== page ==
THE proposed £2 tourist tax is derisory - an £8 tax would be more effective and could go towards improving infrastructure, writes Elizabeth Marshall.
This week as I walked along Princes Street, I had to tread mighty carefully. Paving stones were loose (particularly bad just before the Halifax Bank when heading west).
Some stones are even broken, especially in George Street and other well frequented tourist areas. The roads are no better, as they sag under the weight of countless buses. Potholes and uneven surfaces abound.
The proposed £2 tourist tax is derisory if one considers not only the overuse and deplorable state of Edinburgh’s pavements and roads, but also what European cities charge.
An £8 tax would be more effective. It would not deter most tourists and would allow our battered and overused infrastructure some much needed, serious money to be able to effect proper sustainable repairs and an adequate long-term planned maintenance programme.
The present short-term infill of some potholes leaves our roads like the surface of the moon, while our worn and dangerous pavements surely fail basic health and safety standards.
These hazards are not just a two- day inconvenience for visiting tourists. They are a serious imposition on the residents of Edinburgh who have to endure trip hazards on pavements and car damage from our broken roads throughout the year.
There is a limit to how much destruction we can bear, as we see our city crumbling under the weight of the invasion of millions of people.
Elizabeth Marshall, Western Harbour Midway, Edinburgh
New tax obscures the bigger finance picture
Here in Edinburgh the proposed tourist tax has become quite a talking point with everyone making a claim on the money raised; arts groups want it spent on festivals while the tourist industry reckons it has first dibs.
If the extra revenue is spent on local infrastructure and public services, it might make a small improvement, but whatever, it’s all a bit of a distraction from the bigger picture.
Edinburgh is the richest city in Scotland – witness 25% of the city’s children in private education among other factors. It is also probably the country’s most economically divided – witness nearly a quarter of Edinburgh children officially living in poverty, most of them in working families.
Poverty is, of course, a nationwide problem for Scotland. Officially there are a million Scots living in poverty, most of them working .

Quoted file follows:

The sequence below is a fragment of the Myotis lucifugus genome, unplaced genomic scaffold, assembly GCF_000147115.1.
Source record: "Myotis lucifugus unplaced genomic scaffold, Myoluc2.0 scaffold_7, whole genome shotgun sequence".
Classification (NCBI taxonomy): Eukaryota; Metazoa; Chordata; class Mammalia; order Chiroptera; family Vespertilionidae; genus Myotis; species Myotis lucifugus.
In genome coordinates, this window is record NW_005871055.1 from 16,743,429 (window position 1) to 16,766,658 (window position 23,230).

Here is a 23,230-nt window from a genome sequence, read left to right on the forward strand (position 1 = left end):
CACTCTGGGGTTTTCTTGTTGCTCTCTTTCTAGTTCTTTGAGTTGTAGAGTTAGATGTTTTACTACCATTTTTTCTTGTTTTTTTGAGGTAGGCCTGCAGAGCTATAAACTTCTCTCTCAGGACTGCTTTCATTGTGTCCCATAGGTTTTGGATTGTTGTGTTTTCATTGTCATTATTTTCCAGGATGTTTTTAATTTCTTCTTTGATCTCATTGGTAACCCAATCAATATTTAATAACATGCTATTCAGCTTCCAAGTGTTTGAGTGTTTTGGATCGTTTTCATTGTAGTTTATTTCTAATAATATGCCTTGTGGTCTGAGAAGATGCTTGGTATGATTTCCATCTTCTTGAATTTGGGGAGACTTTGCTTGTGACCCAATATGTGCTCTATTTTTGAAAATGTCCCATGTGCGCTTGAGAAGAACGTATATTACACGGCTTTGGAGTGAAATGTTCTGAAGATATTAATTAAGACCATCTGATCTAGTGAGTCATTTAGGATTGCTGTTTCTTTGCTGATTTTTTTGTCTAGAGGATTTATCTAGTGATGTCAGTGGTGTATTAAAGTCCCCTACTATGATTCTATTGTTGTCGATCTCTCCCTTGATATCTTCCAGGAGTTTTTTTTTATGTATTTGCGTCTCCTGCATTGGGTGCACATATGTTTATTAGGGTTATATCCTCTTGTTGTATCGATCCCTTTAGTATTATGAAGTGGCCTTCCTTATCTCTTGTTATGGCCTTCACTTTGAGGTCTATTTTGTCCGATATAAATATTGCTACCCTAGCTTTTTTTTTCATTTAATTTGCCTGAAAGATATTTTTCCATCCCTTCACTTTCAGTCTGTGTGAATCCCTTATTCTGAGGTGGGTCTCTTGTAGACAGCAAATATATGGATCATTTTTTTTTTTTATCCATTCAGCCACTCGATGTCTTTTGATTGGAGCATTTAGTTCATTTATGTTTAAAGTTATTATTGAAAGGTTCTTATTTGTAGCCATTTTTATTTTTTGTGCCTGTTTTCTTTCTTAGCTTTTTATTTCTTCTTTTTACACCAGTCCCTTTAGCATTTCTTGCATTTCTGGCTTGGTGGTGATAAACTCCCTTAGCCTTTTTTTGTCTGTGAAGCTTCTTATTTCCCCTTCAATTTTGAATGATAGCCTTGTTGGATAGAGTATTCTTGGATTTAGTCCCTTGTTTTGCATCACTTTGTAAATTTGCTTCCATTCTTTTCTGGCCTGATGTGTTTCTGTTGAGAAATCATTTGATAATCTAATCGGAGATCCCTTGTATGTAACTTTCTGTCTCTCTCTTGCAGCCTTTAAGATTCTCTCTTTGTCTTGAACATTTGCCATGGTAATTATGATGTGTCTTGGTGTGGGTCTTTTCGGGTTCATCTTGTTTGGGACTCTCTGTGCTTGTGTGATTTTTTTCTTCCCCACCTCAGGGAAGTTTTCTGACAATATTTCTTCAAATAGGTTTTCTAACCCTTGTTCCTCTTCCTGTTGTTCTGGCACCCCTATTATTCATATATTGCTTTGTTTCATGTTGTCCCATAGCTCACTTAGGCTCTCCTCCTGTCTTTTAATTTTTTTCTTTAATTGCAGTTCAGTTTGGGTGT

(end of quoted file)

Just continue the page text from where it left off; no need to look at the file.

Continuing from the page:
This is a major reason why the Scottish Socialist Party has from its formation supported Scottish independence.
Our support for independence is also why we totally reject the recently published Growth Commission Report, which promises ‘more of the same’ after independence. More tax cuts for the rich, more cuts to public services and more wage cuts and zero hours contracts for the worst off.
We believe that to win independence next time we need to convince Scotland’s working class majority that it will seriously improve their material conditions by such measures as introducing a Living Wage of at least £10 per hour regardless of age and an end to zero hours contracts, replacing these with a minimum of 16 hours per week with an opt-out for the worker, but no such opt-out for the employer.
This latter measure would give greater security to the workers along with a greater degree of control over their own lives. These measures, along with public ownership of transport, energy and oil could radically transform the lives of millions of Scots.
To win next time, the Yes movement needs to convince the working class majority that independence is about more than a change of flags.
Michael Davidson, Scottish Socialist Party, Lothians branch chair, Edinburgh
Scotland must escape post-Brexit prison
UK Foreign Secretary Jeremy Hunt compared the EU to the prison of the Soviet Union as it tries to prevent a member state from leaving. But the EU did not try to prevent the UK from holding a Brexit referendum, whereas Ruth Davidson has said Scotland will not be permitted to hold another independence referendum until at least 2027 under a Conservative government. Labour is no better, as Richard Leonard has also pledged to ignore a democratic decision of the Scottish Parliament.
This is seriously dangerous territory into which the Tories and Labour have strayed. To arbitrarily deny a legally mandated referendum in Scotland risks the breakdown of democracy itself as sovereignty in Scotland lies with the people.
Ruth Davidson was floundering when asked on STV to name anything positive about Brexit for Scotland and could only mention fishermen coming out of the Common Fisheries Policy, the terms of which were negotiated by successive Westminster governments.
During a quick glance at the half-empty hall for Ruth Davidson’s conference speech, I am sure the sign behind her read ‘Scotland needs to escape the post-Brexit Great British isolationist prison’.
Mary Thomas, Watson Crescent, Edinburgh
Plastic should not end up in landfill sites
many people use recycling bins, but the city council forget to empty them. Then they become a source of litter and items land up in landfill bins. Many times I have had to empty my plastics into the landfill bin due to the current ‘green bins’ being overflowing.
Come on Edinburgh council, stop shooting yourselves in the foot and get your act together! We pay you enough in council tax for you to at least give us a decent service.
Lyn Blackhall, East Preston Street, Edinburgh